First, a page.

Realizing that often the etymology of a word comes from ‘popular wisdom’ and not necessarily the actual origin, can someone shed light on my question, please.
Merriam-Webster Dictionary defines the word mugger as Hindi & Urdu ‘magar’ from Sandskrit ‘makara’ meaning ‘water monster’.
The first definition indicates a crocodile of the Indian sub-continent. India indeed has a mugger crocodile (crocodylus palustris).
The second definition is a noun - ‘one who attacks with intent to rob’. The first known use listed is 1863.
What is the history of the second definition? Could it be a vernacular that was used by the British military during its occupation in India?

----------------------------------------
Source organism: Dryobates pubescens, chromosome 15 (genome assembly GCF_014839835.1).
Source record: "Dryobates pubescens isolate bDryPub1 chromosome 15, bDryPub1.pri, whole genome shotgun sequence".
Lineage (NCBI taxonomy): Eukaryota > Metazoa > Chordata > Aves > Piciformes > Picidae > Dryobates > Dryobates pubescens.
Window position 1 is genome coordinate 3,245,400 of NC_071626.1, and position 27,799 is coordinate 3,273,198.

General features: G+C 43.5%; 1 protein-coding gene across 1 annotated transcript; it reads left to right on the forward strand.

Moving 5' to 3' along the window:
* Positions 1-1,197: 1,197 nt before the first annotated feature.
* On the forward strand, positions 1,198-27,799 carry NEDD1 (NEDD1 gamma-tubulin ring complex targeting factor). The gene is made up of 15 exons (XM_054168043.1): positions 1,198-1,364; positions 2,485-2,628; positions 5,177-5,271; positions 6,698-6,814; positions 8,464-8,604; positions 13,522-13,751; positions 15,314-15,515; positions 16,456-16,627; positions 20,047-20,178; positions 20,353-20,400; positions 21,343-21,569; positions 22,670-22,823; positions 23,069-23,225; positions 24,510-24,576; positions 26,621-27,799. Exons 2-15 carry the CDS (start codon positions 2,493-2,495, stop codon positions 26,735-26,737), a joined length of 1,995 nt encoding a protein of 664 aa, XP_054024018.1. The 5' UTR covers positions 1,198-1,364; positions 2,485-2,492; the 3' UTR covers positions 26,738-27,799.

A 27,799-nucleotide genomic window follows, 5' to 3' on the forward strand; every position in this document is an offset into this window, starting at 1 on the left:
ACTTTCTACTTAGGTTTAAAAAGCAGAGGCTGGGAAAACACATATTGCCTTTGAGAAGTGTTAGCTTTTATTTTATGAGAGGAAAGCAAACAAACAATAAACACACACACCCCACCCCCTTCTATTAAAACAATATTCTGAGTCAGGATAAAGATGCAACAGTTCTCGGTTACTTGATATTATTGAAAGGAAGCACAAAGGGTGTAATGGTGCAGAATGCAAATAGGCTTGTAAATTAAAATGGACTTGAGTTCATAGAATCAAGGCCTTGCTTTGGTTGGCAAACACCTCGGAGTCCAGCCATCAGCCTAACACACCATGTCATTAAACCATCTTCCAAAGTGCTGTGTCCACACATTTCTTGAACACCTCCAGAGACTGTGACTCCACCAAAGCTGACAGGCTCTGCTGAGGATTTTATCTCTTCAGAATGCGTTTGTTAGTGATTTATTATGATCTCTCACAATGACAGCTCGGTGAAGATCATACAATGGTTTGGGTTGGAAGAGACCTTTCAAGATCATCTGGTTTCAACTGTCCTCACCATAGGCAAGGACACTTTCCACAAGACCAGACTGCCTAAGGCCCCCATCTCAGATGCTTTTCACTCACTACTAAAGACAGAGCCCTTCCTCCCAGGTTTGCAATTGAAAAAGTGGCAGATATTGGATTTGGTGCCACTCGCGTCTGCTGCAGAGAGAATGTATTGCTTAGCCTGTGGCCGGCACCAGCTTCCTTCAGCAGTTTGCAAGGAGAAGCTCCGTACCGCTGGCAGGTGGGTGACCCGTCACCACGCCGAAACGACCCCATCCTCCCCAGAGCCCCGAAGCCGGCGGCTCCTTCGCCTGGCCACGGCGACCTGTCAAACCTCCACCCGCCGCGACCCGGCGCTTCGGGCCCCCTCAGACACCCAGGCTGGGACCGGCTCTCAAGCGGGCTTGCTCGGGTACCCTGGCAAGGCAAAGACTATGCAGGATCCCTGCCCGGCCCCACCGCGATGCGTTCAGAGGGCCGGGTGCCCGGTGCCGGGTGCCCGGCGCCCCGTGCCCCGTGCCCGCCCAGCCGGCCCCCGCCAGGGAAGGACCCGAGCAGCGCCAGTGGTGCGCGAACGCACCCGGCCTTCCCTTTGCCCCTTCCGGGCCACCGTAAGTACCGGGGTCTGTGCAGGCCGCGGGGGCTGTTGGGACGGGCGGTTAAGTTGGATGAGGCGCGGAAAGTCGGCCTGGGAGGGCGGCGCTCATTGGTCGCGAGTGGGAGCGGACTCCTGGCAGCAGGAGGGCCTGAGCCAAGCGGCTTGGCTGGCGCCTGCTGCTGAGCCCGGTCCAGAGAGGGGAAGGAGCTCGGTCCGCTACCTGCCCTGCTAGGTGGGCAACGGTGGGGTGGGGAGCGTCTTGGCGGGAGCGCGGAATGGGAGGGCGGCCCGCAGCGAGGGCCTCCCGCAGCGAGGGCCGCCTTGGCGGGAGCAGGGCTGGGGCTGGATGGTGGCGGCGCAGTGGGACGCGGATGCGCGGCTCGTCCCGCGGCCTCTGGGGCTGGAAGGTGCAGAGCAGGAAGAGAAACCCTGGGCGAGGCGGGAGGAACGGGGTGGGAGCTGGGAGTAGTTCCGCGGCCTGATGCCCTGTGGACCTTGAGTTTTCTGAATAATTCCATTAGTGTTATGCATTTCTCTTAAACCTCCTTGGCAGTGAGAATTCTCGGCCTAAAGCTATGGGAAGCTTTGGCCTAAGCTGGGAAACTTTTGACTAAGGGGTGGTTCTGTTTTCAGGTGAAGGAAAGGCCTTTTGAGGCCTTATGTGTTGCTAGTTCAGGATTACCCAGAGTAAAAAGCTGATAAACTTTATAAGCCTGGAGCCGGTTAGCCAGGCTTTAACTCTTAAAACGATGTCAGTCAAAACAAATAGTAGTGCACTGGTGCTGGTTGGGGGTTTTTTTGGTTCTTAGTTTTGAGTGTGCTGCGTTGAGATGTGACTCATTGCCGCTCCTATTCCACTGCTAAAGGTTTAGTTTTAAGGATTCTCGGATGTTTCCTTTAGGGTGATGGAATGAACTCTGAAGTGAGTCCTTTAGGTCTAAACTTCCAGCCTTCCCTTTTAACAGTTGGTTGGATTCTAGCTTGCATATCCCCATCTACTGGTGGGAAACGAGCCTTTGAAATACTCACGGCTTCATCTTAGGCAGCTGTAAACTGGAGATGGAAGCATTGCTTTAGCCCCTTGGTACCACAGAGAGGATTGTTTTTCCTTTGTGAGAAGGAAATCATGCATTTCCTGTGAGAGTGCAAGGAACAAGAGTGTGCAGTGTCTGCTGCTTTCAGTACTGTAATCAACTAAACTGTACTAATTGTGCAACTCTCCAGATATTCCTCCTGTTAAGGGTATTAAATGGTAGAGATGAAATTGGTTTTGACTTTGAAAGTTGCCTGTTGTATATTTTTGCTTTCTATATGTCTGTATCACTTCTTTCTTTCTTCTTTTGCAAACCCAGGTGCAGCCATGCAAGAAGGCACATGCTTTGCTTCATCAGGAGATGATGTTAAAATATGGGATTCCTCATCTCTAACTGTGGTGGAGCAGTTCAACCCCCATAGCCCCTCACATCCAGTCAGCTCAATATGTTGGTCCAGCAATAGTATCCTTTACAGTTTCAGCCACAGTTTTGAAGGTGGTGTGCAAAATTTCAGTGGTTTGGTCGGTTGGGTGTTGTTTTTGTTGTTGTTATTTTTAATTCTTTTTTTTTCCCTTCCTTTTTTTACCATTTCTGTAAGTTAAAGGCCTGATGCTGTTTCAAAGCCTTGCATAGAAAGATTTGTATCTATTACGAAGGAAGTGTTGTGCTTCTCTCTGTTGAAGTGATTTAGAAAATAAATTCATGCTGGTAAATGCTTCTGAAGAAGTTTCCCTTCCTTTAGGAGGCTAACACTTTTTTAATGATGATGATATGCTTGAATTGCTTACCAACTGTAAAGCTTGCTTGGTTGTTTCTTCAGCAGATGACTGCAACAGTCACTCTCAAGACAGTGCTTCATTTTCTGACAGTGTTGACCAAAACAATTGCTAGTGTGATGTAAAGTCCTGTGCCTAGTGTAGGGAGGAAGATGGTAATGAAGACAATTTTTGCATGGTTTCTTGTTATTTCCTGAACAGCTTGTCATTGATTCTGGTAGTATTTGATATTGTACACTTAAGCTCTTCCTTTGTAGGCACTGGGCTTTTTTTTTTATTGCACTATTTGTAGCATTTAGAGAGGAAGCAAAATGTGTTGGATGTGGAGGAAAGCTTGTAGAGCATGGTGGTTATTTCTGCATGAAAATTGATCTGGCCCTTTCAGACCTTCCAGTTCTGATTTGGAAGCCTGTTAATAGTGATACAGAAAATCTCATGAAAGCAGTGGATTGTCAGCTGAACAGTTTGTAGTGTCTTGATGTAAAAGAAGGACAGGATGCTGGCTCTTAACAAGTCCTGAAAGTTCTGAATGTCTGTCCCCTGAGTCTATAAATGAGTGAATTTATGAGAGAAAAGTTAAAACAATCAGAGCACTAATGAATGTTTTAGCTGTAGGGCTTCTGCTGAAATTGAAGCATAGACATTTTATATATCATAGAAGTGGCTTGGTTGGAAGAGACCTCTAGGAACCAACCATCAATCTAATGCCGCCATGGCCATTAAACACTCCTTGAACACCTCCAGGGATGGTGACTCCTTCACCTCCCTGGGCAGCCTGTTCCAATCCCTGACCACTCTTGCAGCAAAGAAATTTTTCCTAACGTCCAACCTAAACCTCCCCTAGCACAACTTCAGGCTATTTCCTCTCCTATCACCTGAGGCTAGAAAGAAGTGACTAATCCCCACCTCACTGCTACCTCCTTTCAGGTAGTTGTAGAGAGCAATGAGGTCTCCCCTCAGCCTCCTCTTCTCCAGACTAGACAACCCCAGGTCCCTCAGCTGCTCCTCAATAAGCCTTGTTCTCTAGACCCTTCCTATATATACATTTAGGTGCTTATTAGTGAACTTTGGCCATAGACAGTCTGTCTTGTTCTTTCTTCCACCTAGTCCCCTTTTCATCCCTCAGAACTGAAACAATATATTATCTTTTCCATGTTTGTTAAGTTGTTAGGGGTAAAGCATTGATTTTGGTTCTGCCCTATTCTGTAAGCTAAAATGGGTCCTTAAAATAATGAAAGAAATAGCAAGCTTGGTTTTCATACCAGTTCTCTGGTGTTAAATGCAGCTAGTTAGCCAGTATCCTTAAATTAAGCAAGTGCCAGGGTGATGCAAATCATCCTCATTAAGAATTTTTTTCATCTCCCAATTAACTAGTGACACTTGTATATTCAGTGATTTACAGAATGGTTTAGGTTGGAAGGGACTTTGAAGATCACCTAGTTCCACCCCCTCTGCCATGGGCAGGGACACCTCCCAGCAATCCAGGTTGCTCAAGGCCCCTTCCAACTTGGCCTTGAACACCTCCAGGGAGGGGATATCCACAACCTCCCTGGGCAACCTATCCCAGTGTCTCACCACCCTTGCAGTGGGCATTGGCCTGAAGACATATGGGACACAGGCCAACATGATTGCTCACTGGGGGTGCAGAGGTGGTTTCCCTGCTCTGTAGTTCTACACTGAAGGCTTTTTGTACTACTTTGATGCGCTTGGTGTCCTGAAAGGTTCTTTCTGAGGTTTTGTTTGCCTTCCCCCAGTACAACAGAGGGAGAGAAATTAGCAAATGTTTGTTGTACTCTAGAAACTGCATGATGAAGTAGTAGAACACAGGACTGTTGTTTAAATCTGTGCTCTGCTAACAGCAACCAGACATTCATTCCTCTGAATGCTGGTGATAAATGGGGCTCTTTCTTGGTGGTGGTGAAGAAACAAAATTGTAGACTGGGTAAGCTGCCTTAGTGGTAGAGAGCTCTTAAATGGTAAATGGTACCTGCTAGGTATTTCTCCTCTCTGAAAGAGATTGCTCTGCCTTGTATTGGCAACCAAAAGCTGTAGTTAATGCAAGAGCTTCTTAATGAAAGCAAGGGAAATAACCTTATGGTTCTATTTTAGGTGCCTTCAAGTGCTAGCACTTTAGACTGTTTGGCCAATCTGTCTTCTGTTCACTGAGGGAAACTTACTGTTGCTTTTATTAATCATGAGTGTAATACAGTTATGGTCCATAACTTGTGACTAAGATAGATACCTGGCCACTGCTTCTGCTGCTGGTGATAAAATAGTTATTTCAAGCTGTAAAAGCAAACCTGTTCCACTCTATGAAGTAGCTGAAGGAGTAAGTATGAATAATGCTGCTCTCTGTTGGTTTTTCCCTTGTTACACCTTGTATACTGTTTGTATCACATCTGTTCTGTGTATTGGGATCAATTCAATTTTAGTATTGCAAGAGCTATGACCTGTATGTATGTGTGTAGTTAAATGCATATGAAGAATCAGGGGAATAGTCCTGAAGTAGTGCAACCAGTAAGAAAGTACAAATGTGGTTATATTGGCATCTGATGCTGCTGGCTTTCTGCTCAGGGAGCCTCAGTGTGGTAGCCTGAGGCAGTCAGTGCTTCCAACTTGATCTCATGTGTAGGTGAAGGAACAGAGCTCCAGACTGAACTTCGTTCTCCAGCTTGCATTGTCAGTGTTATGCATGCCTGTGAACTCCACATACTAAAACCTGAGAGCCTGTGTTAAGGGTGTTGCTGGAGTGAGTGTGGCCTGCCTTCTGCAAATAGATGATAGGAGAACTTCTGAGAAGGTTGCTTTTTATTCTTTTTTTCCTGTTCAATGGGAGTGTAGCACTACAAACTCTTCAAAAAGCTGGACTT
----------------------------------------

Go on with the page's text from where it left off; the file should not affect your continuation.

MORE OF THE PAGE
I once heard a radio discussion (perhaps originally a Reader’s Digest story) that implied the term ‘mugger, or mugged’ was British military slang. As the story went, sometimes British soldiers on R & R would be jumped by thieves. After a good thumping, the body of the dead or unconscious soldier would be dumped into nearby rivers or swamps where he became fodder for the mugger crocodiles. When the soldier could not be found during roll-call the following morning, a search would ensue. If the missing person wasn’t found, he was marked down as having been ‘mugged’.
Any validity to this explanation, or is this just another popular myth? Thank you, Ulli